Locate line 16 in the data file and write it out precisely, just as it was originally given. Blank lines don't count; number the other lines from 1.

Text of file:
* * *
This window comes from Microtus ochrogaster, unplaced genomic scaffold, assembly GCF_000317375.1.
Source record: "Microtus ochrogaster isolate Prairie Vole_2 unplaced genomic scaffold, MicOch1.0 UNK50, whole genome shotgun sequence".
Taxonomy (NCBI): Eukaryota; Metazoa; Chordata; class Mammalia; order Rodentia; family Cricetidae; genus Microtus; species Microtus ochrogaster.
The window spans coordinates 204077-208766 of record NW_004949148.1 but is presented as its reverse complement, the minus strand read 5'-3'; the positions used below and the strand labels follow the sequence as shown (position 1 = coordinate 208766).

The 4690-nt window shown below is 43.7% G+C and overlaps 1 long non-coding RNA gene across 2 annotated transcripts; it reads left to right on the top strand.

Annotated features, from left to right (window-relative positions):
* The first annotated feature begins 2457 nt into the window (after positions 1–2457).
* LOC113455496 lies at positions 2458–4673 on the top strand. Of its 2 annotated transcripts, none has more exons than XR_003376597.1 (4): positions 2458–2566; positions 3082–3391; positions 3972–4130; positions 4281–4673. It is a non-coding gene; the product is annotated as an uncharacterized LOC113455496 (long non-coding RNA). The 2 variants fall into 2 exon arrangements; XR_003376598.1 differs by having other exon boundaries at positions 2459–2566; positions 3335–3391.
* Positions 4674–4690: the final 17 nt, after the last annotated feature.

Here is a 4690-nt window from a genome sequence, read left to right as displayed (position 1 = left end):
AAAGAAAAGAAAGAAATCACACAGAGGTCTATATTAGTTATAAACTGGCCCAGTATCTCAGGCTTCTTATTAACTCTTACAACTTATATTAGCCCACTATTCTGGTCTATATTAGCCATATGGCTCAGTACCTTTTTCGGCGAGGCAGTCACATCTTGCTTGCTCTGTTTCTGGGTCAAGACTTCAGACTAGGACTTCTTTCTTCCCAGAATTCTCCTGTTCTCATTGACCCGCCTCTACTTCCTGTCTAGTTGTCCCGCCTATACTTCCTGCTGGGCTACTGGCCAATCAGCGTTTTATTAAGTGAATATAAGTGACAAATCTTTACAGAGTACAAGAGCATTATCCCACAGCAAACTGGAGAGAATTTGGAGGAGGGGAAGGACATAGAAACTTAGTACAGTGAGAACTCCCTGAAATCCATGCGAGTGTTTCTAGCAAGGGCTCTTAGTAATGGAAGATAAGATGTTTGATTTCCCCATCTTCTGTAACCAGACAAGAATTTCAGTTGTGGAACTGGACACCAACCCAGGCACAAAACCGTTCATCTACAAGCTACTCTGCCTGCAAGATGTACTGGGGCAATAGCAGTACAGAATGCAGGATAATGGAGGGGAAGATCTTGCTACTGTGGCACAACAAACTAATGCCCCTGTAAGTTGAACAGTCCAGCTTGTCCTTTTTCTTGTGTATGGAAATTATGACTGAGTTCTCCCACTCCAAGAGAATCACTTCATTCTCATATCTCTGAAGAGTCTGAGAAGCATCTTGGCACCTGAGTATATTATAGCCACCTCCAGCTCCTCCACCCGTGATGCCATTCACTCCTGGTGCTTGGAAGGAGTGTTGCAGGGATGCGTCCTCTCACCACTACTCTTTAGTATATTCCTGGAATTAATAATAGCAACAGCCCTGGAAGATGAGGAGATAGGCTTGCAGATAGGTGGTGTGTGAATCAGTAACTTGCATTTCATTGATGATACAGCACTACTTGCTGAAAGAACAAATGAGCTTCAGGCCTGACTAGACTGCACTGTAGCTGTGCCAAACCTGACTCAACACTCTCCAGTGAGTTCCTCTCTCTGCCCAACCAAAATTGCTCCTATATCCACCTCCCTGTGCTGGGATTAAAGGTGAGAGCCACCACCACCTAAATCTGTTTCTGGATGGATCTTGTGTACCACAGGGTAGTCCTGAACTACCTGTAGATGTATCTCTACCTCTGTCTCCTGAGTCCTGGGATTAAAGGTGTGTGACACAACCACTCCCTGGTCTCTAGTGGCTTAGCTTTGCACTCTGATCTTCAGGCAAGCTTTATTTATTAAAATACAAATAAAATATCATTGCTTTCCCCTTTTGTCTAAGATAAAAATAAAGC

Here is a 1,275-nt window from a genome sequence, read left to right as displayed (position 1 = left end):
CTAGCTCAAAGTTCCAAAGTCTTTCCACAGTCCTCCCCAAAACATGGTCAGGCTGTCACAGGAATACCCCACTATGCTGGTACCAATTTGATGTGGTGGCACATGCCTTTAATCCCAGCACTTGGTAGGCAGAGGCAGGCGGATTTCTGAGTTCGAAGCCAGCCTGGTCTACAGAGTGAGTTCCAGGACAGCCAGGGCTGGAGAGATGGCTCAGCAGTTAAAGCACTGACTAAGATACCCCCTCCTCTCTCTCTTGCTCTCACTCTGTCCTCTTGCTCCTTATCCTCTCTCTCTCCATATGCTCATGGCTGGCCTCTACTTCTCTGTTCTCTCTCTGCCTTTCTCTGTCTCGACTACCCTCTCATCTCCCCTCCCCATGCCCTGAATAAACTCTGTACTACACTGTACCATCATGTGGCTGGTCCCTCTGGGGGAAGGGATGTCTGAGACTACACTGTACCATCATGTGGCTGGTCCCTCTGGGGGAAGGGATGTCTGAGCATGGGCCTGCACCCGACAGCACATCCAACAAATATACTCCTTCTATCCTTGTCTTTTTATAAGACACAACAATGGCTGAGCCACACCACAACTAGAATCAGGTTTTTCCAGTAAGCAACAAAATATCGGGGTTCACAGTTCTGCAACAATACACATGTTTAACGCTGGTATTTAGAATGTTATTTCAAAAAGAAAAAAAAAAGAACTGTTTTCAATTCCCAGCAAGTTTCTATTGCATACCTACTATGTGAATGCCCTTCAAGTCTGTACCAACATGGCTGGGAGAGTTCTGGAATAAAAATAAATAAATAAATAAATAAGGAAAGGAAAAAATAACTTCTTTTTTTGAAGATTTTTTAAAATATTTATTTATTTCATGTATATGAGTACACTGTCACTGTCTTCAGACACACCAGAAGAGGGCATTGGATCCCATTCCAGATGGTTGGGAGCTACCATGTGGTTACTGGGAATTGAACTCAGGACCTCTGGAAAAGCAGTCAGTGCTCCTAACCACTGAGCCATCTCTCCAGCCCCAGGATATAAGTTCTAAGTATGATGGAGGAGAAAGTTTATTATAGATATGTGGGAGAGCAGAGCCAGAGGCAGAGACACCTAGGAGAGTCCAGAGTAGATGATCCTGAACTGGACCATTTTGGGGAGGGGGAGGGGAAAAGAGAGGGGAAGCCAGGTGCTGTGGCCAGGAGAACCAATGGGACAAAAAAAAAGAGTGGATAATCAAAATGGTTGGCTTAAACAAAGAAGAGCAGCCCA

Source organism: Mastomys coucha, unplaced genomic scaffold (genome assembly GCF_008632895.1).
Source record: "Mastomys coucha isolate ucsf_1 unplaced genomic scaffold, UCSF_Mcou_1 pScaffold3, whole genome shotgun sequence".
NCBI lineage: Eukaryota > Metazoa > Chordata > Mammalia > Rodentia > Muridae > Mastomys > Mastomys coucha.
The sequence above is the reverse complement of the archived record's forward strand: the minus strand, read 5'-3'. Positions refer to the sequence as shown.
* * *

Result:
NCBI lineage: Eukaryota > Metazoa > Chordata > Mammalia > Rodentia > Muridae > Mastomys > Mastomys coucha.